It’s a massive lie because you get zero audience feedback for the duration of talks that you give remotely. Nothing, nada, zilch, zero. And that is HARD. When I started my public speaking journey nearly a year ago now, I really liked that. It was great; I just had to turn my machine on, give my talk without throwing up, and then enjoy the adrenaline high afterwards. I didn’t have time to think about the audience, regrettably. I just assumed they’d tell me if they hated it, and they didn’t, so yay?

Then I started doing talks longer than 5 minutes. I did a 25-minute talk, and that’s when it dawned on me that I had absolutely no clue if the folk on the call were glued to what I was saying or if they were glued to what their phones were saying. I had no idea, and I couldn’t get an idea either. Most recently, I gave my 50-minute conference talk to a user group. The lack of immediate audience feedback for the duration of the talk was crippling. Thankfully two audience members put their cameras on, and I loved them for it – they were legends! I could see them smile, laugh, look confused and nod at the appropriate points. However, two people in an audience of over 50 is not a great sample size. Even if all 50 attendees had put their cameras on, I’d still not be able to read all their faces accurately and in time.

Now, unless you’re a speaker who takes questions as you go through your talk, a talk is, by the very definition, one-directional. You, the speaker, are talking to them, the audience. So that doesn’t change, but what does change is the fact that when you share the same physical space as your audience, you can see how they are reacting to your talk. You can see if they’re laughing at your jokes, nodding to your points, or grimacing at your self-owns. When you’re speaking from the comfort of your own home, you get no physical feedback from your audience at all. You cannot, as a comedian would say, easily change the room (video). This can leave a speaker feeling dejected. We have no way to know if we achieved what we set out to achieve.

So how do we address this, well, with great difficulty. It has baffled me for months now that I’ve had it drilled into me that “you are the presentation, not the slides”. As Deborah Frances-White put it in the video above, the overuse of slides is the savanna equivalent of you, the gazelle, saying “Look! A Zebra! (video)”. People come to talks to hear what you have to say, not to judge how fancy your slides are. Now, this area is changing. There’s a fancy new tool called mmhmm which is disrupting the space that PowerPoint and KeyNote hold firmly. It will be interesting to see if it takes off. I certainly am investing time in learning and playing with it in lieu of being able to be at conferences in person.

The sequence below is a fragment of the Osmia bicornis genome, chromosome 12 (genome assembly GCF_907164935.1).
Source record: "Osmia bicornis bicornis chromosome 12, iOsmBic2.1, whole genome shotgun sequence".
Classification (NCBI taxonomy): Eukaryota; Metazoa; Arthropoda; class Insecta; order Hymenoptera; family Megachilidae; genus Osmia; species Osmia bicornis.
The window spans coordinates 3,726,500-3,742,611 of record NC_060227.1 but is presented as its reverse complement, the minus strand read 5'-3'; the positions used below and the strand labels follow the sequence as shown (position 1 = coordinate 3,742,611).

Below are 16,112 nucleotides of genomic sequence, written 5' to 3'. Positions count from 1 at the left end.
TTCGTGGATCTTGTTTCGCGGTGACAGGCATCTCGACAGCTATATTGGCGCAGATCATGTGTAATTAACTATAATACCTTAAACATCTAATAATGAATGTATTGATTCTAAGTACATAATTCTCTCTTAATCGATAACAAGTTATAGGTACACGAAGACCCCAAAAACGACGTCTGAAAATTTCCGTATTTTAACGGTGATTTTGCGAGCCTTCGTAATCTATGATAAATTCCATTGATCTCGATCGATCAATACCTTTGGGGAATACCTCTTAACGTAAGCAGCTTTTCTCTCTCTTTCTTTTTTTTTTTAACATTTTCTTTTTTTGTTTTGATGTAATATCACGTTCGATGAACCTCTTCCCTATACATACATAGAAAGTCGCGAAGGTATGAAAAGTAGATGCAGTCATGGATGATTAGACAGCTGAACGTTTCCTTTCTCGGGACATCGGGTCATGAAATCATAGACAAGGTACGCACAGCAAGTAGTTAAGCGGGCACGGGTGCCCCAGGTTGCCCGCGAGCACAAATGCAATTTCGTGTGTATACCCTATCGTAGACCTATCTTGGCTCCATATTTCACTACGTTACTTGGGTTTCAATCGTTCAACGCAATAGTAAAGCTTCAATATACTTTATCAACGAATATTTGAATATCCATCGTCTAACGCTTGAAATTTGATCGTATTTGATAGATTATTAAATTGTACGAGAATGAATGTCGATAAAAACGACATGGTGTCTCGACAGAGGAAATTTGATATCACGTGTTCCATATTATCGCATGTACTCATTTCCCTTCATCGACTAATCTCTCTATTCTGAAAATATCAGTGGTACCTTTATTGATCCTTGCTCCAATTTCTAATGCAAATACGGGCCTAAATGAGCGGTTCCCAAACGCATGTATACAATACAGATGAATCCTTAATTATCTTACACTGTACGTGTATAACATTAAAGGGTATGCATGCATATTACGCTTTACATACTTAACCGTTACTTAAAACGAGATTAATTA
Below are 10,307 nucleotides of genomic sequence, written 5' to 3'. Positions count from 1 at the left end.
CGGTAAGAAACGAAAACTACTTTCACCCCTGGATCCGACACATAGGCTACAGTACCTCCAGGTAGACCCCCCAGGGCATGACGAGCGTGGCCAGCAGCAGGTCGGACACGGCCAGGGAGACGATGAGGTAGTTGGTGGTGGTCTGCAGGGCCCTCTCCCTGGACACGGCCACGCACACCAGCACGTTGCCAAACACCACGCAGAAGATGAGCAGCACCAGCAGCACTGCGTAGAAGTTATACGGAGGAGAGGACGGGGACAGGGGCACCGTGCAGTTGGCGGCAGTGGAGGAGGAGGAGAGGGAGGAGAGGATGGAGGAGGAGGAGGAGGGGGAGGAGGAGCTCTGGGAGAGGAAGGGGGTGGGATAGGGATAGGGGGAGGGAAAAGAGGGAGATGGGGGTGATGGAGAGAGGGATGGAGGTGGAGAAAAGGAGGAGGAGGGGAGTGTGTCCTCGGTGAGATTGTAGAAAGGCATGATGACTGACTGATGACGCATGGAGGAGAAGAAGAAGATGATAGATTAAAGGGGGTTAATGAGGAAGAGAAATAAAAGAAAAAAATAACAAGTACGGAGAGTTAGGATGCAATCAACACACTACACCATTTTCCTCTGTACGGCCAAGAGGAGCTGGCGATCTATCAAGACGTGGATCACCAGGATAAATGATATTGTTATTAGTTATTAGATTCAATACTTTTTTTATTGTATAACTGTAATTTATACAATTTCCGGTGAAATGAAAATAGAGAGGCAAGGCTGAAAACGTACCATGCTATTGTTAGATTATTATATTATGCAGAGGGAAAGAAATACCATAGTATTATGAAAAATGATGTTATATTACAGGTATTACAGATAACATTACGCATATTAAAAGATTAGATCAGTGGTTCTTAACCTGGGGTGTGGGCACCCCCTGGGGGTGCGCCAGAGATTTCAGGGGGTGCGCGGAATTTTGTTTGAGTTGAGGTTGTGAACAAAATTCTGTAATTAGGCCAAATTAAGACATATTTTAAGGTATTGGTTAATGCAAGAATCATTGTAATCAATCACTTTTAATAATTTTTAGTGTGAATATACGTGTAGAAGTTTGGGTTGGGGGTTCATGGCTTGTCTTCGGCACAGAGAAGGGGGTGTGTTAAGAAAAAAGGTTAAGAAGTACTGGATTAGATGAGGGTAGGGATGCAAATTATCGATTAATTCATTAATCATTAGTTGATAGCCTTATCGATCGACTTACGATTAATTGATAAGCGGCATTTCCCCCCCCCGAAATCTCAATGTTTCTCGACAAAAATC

I really don’t like being a tiny hand-waving Helen in a little box next to my relatively sparse, disproportionally large, yet occasionally amusing slides.

Finding a conference that is looking for speakers

This is step one, and it’s not a difficult step you’ll be pleased to hear. As it turns out, my ex-colleague wrote this excellent list for developer conferences, so I won’t repeat him. Thanks, Phil Nash!

Responding to a CFP

So now you’ve decided that you’re ready, and you’ve found a CFP, great! Let’s do this! Each CFP is different (of course), but there are some guiding principles. Steve Poole recently did an excellent video that I learned a lot from on this exact topic.

Let’s take a look at the broad categories and what I’ve learned for each one.


It needs to be short

Like, really short. It’s absolutely worth putting effort into coming up with the shortest title you can, which is in itself an art.

It will probably (in time) appear in printed media; you don’t want it wrapping if you can help it.

It needs to be snappy

It’s not enough to be short; it needs to be snappy too. Yes, I know that’s a big ask, but it’s an important one. Now, snappy titles do not come naturally to me, so feel free to ask a friend. Also, get feedback and opinions on your title.

The other reason that it needs to be snappy is that, if you are successful, the chances are that those attending the conference will only read your title. Yes, that’s right, those beautiful pros that I’ll come on to for the talk description, they don’t get read a lot of the time. Brutal, isn’t it?

Talk description